Empower seems limited to the granting of authority, which can be rescinded when it suits the holder of power, while enable seems much broader to me. It encompasses what someone does to ensure that others have the requisite capabilities and skills to carry out a job well, to take up their own power (potency) and when necessary, showing them the door to gaining new capabilities and skills. It seems to be more akin to equipping and supplying than conferring power. Once equipped, the enabler can then get out of the way and let the person access their own power to get on with it.
I would say the following activities count as enabling, or “getting out of the way” behaviours:
Monitoring boundaries: clarifying limits of authority and accountability so that people know what they are responsible for and what they are not. It may be necessary to clarify and communicate where various bucks stop, but once boundaries are set, people are able exercise initiative. Have boundaries that are too tight and you cultivate micro-managers. Have boundaries which are too loose and you cultivate confusion and anxiety. Like Goldilocks’ porridge, they should be just right.
Monitoring and stewarding team dynamics: shining a light on relationships and networks and encouraging their connection and interaction. The enabling manager knows that teams sometimes need a watchful eye to assist them with potential conflict or difference. The enabling manager will not, however, need to be an interloper, speaking on behalf of people or protecting people from each other.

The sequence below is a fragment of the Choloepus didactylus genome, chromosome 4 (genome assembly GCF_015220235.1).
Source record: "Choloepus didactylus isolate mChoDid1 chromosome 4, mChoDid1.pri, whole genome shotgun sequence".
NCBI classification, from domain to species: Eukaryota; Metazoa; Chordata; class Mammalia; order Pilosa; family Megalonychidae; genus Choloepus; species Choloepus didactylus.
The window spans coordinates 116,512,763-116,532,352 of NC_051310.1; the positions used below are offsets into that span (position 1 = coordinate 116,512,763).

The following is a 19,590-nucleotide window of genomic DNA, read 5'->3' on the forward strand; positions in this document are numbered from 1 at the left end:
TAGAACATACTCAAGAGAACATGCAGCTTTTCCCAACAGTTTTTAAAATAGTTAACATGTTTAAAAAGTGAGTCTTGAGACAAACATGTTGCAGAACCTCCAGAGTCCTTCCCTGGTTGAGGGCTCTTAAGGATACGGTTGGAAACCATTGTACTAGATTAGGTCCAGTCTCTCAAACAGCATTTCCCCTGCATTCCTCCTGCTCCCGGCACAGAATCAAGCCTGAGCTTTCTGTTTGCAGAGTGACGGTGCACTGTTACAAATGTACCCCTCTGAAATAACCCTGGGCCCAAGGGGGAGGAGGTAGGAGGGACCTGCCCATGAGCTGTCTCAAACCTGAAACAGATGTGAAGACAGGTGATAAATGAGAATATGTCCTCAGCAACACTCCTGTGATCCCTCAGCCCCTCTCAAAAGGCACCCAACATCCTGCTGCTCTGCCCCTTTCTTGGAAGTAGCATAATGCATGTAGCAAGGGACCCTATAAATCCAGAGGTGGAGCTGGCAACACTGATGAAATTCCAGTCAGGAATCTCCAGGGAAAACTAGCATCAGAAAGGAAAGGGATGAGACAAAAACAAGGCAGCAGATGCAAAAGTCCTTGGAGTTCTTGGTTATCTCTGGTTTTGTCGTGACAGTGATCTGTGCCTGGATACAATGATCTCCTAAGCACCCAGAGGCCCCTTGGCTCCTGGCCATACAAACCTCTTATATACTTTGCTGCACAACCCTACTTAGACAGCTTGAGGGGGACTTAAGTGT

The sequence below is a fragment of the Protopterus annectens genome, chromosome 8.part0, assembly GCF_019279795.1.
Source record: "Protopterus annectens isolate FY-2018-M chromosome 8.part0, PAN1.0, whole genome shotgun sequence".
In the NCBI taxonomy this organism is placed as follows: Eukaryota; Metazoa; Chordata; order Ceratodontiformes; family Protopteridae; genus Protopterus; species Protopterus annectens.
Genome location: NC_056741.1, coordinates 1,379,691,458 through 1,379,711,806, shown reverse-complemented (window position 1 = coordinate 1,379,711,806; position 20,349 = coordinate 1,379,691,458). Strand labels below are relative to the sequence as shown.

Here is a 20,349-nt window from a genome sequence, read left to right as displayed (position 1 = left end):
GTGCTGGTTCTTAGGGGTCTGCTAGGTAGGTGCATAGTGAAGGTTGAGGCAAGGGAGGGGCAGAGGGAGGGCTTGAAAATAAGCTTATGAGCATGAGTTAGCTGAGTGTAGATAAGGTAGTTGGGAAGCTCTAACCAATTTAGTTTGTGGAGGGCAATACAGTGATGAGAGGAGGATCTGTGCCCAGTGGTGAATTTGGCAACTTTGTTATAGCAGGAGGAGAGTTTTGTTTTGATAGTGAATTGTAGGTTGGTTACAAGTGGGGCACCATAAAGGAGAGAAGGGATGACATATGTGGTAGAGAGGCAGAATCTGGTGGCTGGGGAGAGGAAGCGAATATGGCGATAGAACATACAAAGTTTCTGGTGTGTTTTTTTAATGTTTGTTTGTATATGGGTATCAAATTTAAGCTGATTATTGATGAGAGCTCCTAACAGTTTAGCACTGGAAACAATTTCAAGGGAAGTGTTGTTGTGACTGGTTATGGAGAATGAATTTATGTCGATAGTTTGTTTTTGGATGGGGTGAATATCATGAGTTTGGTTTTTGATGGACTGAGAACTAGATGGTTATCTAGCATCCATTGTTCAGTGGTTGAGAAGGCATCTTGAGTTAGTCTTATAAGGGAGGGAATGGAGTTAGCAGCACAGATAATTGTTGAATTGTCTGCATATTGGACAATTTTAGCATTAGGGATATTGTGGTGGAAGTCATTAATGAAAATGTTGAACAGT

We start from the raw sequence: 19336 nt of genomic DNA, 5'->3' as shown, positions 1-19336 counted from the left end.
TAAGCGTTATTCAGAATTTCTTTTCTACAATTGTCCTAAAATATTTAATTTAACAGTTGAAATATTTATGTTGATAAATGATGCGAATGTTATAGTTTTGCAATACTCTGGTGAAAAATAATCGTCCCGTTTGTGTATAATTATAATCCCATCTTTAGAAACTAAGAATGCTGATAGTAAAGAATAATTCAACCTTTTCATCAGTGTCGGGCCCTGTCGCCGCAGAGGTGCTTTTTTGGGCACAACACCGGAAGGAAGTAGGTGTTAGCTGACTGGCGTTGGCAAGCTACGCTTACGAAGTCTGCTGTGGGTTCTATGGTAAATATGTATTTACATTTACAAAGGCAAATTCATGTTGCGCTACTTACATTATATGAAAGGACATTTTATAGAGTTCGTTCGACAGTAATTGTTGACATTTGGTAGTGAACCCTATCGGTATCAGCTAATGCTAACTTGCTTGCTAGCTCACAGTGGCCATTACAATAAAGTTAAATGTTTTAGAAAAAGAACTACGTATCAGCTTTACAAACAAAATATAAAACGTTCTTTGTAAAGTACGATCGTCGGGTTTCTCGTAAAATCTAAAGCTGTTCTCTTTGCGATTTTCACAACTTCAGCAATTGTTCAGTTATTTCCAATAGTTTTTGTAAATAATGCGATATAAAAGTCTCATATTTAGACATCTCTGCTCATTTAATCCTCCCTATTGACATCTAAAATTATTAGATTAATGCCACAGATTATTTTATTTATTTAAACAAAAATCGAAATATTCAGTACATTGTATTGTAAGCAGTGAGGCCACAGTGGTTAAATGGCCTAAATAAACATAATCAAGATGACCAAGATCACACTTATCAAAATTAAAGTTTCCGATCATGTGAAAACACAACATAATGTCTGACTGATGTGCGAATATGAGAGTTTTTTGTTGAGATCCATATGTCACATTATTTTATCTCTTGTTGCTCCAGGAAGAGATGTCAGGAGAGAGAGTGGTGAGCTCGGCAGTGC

Showing trust and belief: behaving in ways that let people know you trust them to get on with it. It is true that for some folks, work is just a thing to earn money and is not a source of personal satisfaction or meaning. However, for those folks who are looking for a sense of achievement, trust them to work things out for themselves. It is important to set out the parameters of what needs to be achieved, but trust folks to do it in their own way. If you want to tell someone what to do and exactly how to do it, why not just get a robot? Let people prove themselves to each other, contribute to the system and stretch their initiative muscles.